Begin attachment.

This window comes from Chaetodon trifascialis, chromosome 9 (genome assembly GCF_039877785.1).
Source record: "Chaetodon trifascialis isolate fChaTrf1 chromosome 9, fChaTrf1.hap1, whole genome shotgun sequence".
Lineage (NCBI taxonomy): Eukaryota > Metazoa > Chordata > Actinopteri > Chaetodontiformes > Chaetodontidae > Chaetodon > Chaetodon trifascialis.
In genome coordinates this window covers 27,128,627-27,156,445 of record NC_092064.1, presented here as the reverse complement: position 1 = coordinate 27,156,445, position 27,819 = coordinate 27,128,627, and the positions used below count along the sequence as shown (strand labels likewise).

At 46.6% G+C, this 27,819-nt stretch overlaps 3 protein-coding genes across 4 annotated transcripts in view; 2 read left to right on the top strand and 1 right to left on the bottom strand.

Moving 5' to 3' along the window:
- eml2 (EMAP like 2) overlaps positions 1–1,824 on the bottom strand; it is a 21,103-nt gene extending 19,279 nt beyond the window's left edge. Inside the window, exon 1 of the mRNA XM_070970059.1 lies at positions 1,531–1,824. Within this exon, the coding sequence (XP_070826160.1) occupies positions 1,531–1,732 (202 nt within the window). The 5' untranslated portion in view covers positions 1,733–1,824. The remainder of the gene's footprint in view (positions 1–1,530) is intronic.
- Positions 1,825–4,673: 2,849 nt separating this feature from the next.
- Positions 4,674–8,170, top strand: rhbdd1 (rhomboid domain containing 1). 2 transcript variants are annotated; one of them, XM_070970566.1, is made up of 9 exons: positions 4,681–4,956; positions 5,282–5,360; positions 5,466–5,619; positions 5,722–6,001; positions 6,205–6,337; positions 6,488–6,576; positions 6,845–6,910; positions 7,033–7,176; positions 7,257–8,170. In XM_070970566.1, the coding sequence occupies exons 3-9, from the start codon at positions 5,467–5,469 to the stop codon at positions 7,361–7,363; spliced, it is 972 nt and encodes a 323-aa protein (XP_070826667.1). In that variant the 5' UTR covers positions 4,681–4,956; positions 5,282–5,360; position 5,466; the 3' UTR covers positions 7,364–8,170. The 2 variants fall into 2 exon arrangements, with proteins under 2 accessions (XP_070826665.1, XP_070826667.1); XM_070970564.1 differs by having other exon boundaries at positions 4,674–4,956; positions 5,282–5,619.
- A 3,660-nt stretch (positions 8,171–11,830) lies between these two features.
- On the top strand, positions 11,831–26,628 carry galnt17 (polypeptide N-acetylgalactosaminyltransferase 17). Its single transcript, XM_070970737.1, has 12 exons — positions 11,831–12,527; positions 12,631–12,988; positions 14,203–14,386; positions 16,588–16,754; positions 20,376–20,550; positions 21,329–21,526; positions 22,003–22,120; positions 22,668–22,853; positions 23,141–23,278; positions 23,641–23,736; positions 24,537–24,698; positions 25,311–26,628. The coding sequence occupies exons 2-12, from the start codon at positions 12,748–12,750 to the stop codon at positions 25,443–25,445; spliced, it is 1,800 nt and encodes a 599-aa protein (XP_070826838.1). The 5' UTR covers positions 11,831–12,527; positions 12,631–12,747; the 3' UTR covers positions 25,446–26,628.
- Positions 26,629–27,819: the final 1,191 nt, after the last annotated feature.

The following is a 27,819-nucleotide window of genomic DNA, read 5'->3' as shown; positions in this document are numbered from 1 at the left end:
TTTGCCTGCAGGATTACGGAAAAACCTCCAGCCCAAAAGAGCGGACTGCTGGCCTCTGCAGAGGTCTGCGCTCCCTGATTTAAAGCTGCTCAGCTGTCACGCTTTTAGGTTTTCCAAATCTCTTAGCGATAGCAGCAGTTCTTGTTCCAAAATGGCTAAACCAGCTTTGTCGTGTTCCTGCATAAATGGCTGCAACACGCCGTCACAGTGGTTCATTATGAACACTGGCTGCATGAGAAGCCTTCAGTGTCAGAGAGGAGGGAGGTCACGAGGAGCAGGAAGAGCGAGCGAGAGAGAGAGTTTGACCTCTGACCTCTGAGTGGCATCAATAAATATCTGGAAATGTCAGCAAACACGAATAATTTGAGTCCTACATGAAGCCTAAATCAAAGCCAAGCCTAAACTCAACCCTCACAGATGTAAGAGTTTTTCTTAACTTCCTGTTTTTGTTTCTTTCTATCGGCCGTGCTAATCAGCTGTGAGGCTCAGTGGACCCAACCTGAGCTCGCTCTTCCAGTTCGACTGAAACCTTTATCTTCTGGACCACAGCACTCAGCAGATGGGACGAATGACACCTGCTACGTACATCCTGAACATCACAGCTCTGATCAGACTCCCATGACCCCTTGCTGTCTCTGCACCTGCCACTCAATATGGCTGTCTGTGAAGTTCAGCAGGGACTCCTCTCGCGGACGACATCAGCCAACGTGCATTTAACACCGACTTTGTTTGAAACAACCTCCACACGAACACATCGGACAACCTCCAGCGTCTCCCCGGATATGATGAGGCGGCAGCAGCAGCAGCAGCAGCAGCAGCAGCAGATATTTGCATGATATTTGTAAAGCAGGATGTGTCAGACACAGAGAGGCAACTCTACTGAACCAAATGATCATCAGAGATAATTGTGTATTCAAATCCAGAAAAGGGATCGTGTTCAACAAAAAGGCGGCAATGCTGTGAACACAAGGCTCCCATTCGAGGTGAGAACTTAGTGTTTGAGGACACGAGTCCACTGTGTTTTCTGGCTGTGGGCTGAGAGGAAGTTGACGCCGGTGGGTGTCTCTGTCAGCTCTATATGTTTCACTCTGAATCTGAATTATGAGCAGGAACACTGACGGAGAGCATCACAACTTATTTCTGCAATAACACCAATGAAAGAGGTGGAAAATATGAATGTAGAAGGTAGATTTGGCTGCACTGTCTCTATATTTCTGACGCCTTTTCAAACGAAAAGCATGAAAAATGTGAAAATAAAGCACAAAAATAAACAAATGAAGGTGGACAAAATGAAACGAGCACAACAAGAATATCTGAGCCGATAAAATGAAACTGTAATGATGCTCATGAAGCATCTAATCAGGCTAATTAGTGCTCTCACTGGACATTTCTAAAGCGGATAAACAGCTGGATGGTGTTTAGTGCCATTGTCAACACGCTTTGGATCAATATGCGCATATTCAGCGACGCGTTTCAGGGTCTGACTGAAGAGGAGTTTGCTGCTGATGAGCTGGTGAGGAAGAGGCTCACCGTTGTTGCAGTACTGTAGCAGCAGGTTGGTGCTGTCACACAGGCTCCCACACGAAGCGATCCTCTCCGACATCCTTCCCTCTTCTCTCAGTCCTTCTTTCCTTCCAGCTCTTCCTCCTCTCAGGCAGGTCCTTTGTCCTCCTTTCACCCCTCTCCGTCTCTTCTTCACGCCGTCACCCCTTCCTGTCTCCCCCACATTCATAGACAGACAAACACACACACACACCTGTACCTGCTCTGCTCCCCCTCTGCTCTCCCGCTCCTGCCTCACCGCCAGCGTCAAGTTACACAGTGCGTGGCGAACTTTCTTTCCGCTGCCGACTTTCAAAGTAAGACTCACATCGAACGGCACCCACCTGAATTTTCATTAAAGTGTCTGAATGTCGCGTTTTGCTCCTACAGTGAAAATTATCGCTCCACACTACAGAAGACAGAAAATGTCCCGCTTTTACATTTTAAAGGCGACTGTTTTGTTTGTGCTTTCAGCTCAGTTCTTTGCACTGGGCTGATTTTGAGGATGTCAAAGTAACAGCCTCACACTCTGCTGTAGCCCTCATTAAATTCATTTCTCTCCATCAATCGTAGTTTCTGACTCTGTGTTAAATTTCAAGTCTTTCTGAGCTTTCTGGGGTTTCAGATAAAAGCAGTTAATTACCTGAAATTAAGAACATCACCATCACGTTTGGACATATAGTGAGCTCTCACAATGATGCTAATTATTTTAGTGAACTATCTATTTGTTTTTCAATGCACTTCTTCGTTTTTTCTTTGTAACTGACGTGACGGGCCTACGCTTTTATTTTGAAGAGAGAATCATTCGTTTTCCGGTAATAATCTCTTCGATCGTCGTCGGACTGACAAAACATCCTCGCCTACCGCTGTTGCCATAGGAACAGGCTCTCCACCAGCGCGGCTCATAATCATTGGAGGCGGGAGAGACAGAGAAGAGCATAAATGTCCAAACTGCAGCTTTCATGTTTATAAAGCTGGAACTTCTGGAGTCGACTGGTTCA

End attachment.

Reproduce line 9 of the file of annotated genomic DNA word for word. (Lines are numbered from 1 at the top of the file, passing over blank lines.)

- Positions 4,674–8,170, top strand: rhbdd1 (rhomboid domain containing 1). 2 transcript variants are annotated; one of them, XM_070970566.1, is made up of 9 exons: positions 4,681–4,956; positions 5,282–5,360; positions 5,466–5,619; positions 5,722–6,001; positions 6,205–6,337; positions 6,488–6,576; positions 6,845–6,910; positions 7,033–7,176; positions 7,257–8,170. In XM_070970566.1, the coding sequence occupies exons 3-9, from the start codon at positions 5,467–5,469 to the stop codon at positions 7,361–7,363; spliced, it is 972 nt and encodes a 323-aa protein (XP_070826667.1). In that variant the 5' UTR covers positions 4,681–4,956; positions 5,282–5,360; position 5,466; the 3' UTR covers positions 7,364–8,170. The 2 variants fall into 2 exon arrangements, with proteins under 2 accessions (XP_070826665.1, XP_070826667.1); XM_070970564.1 differs by having other exon boundaries at positions 4,674–4,956; positions 5,282–5,619.